100 Years of New York Nightlife: Of Megaclubs, Performance Art and Celebutantes During the Go-Go '80s

by Michael Musto
In our October 'Nowstalgia' issue we're taking a look at 100 Years of New York Nightlife, tracing after-hours trends to their beginnings and analyzing the ways our nocturnal habits of the past continue to influence our habits of the present. We've already kicked things off with the Roaring '20s, the exclusive Post-War era, and the glittery, disco-tinged 1970s. Today we focus on how the 1980s amplified mega-clubs, mixed crowds and the rise of the "celebutante." Check back for future decades each day.

A girl at The Roxy. Photo by Steve Eichner

The 1980s were a time of wealth, greed, activism and great nightlife. In lieu of celebrity-driven clubs like Studio 54, downtown developed its own hot spots filled with its very own celebutantes like Dianne Brill and Elizabeth Saltzman, all willing to help create a good time, not just look for one. Danceteria was a multi-floor haven for big hair and music acts like Romeo Void, the Beastie Boys and an up-and-comer named Madonna, as the witty German co-owner Rudolf Piper schmoozed the VIPs and handed out drink tickets. Area was an ambitious club owned by cucumber-cool Eric Goode and company, who redid the place every five weeks with elaborate themes. (For "Confinement," the invite was a Chinese finger trap, and for "Childhood," a friend and I cavorted in adult diapers, posing by the gigantic plushie teddy bear, while sensing that the club's energy had finally diffused. Sure enough, that was their last theme.) And at the sprawling Palladium, 54's Steve Rubell had his last incarnation, catering to trend-seeking downtowners through the hot art of the day (Jean-Michel Basquiat in the Mike Todd Room, where DJ Anita Sarko ruled, and eye-popping murals in the aptly named Kenny Scharf Room downstairs).

Ann Magnuson outside Club 57, 1980. Photo by Harvey Wang

Bridge-and-tunnel people ran rampant at places like Limelight, and yuppies had their own playpens (like the Surf Club) at which to act all rich, drunk and proud. Picture guys in suits with their top shirt button open and gals in little black dresses, all cavorting under the great God vodka, an antecedent to the Meatpacking crowd. But the primary strain of nightlife consisted of gigantic dance clubs like the aforementioned Area and Palladium, filled with downtown socialites looking to get photographed while flouncing around in glitzily eclectic get-ups. Fortunately, there was a counter-strain -- the East Village scene, which fostered performance artists, drag queens and anyone else willing to go out on a ledge and creatively dangle there. Club 57 hosted art shows, performances, parties and theme nights where you were apt to bump shoulders with Keith Haring, Kenny Scharf, Jean-Michel Basquiat or the space's vivacious manager and ringleader, Ann Magnuson. At comfortably ragtag clubs like the Pyramid, you could try out material, offend people, titillate them and do just about anything except bore them to death.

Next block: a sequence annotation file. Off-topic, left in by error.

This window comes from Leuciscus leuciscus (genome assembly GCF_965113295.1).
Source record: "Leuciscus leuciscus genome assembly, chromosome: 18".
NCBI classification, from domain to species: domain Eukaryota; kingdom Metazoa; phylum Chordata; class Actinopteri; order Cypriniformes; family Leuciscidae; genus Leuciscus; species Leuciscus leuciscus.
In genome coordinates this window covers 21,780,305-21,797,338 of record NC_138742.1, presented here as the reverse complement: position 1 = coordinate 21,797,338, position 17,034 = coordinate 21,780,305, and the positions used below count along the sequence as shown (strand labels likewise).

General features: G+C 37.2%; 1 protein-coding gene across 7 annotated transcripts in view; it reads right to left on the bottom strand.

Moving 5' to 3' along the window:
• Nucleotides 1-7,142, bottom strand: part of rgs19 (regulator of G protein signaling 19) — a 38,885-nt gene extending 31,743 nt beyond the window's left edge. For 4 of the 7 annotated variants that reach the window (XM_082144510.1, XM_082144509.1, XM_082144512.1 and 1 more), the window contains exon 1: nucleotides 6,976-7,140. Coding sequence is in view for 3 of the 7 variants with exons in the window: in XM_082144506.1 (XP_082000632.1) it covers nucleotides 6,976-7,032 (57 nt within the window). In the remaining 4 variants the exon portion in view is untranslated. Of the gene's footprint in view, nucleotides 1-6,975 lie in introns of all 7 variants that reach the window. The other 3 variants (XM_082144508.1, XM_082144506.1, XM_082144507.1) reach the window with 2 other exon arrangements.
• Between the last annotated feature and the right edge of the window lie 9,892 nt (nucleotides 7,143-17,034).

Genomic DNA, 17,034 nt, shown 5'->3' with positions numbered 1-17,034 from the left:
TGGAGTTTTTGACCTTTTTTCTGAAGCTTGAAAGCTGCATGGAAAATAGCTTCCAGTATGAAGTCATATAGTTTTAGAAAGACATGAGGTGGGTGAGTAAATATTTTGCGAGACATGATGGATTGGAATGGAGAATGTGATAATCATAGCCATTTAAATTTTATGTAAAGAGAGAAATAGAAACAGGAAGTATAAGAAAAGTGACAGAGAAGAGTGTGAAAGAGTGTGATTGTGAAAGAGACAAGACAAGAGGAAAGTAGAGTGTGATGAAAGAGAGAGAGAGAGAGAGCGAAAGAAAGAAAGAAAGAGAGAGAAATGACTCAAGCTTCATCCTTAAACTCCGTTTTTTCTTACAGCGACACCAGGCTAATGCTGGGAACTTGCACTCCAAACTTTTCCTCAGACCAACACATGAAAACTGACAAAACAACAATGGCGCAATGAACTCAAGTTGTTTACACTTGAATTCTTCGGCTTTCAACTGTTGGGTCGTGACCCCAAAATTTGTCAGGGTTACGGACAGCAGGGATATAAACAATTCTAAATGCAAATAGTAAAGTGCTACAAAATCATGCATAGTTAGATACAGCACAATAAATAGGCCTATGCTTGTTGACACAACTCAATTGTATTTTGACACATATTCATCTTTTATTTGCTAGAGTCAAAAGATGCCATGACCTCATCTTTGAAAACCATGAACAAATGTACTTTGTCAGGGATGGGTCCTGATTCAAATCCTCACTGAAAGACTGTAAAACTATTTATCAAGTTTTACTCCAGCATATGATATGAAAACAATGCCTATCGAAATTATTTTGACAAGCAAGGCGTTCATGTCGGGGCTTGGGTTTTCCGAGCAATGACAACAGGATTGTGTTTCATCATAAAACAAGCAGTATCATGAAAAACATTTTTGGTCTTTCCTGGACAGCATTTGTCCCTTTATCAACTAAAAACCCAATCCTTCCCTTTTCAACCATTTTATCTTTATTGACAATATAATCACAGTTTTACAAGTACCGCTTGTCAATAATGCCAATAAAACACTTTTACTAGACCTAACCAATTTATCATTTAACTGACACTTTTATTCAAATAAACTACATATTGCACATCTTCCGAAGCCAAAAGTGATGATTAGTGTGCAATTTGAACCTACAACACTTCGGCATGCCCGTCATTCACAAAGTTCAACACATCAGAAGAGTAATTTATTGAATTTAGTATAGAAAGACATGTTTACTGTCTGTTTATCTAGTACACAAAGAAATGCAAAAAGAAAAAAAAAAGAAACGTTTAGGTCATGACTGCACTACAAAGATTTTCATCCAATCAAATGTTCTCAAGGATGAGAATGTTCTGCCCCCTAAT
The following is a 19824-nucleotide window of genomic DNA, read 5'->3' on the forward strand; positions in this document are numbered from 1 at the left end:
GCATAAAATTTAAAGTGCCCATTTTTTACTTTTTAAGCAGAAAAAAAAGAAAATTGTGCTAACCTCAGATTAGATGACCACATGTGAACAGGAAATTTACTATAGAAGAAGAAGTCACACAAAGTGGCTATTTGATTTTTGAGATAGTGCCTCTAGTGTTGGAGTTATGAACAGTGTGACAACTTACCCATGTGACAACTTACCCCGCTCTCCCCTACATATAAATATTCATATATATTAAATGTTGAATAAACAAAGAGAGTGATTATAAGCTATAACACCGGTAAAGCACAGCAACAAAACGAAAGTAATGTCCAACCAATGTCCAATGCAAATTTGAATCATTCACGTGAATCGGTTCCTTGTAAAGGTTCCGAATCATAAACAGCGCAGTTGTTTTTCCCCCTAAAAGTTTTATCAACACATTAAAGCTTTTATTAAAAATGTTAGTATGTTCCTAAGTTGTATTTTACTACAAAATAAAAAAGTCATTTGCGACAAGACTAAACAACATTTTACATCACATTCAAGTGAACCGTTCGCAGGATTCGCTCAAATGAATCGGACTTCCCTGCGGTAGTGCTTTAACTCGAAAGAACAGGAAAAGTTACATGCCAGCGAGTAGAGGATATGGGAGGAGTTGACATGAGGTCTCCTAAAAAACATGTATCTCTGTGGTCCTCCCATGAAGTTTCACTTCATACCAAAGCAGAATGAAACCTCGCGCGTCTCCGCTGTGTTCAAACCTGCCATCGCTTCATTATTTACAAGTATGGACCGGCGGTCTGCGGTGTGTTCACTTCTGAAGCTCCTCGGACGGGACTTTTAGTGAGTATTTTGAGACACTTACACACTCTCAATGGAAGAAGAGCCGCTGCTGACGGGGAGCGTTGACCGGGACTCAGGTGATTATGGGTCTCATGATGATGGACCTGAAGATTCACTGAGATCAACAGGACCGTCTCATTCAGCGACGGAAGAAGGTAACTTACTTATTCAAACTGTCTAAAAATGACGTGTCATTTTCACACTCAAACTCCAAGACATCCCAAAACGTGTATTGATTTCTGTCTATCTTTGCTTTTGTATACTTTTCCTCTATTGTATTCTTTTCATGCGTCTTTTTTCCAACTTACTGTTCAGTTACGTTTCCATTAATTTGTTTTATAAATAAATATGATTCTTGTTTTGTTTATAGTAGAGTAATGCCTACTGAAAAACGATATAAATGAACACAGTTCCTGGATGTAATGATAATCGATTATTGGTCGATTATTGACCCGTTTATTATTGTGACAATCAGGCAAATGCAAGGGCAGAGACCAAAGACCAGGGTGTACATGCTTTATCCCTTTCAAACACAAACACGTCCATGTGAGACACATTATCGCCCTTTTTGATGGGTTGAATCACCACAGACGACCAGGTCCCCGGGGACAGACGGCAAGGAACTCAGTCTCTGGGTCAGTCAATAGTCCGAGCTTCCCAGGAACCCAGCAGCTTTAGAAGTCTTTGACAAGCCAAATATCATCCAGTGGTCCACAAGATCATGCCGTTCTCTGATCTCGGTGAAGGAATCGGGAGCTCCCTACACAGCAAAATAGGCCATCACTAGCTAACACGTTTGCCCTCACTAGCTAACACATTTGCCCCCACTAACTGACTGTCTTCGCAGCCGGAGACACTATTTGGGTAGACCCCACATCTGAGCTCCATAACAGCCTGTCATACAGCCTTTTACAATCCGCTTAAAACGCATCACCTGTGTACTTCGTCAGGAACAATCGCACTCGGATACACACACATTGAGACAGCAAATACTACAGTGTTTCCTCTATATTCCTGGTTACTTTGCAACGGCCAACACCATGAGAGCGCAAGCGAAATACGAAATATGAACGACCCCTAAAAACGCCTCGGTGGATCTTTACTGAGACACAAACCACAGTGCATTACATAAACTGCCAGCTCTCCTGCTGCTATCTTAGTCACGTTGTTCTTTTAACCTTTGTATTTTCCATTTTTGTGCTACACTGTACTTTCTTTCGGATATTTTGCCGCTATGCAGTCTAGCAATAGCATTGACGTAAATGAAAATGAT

But AIDS started rearing its hideous head in the early '80s, and in '87 the activist group ACT UP formed to stage protests, roll around in the streets and generally call attention to the ways in which the epidemic was totally ignored by the Reagan administration. Sex became terrifying, so clubs were more valuable for networking and self-advancement than for hooking up, with some people dressing up to get media attention while scaring potential suitors away. And a certain militancy infiltrated nightlife, especially when Dean Johnson -- a 6'6" bald guy in a dress -- yelped angry but funny raps at wildly lived-in places like the World, where he threw the weekly Rock 'n' Roll Fag Bar.  Meanwhile, gays of color found their own place of worship at the Paradise Garage, the long-running dance club where DJ Larry Levan hypnotized them with "Heartbeat" and other songs that made them never want to leave.

RuPaul at Pyramid Club, 1989. Photo by Linda Simpson

The same year that ACT UP was created, everyone's favorite spiritual granddad, Andy Warhol, died, leaving a creative  abyss that led to everyone taking time off before the nightlife regrouped to make way for an onslaught of club kids, who picked up where the celebutantes had left off.  And then the decade was over, having left us with a head-spinning batch of press clippings.

But the '80s nightlife ethic lives on in today's use of clubs for multimedia (visual art, projections, performances), as well as in the renewed appreciation for the mixed crowd, an '80s idea that brought unlikely bedfellows together and created nocturnal magic. Nightlife is always cyclical, so I'm sure someday Manhattan will even be home to lots of big dance clubs again, and though I doubt they'll be as brilliantly carried out as the '80s ones, they'll definitely try.

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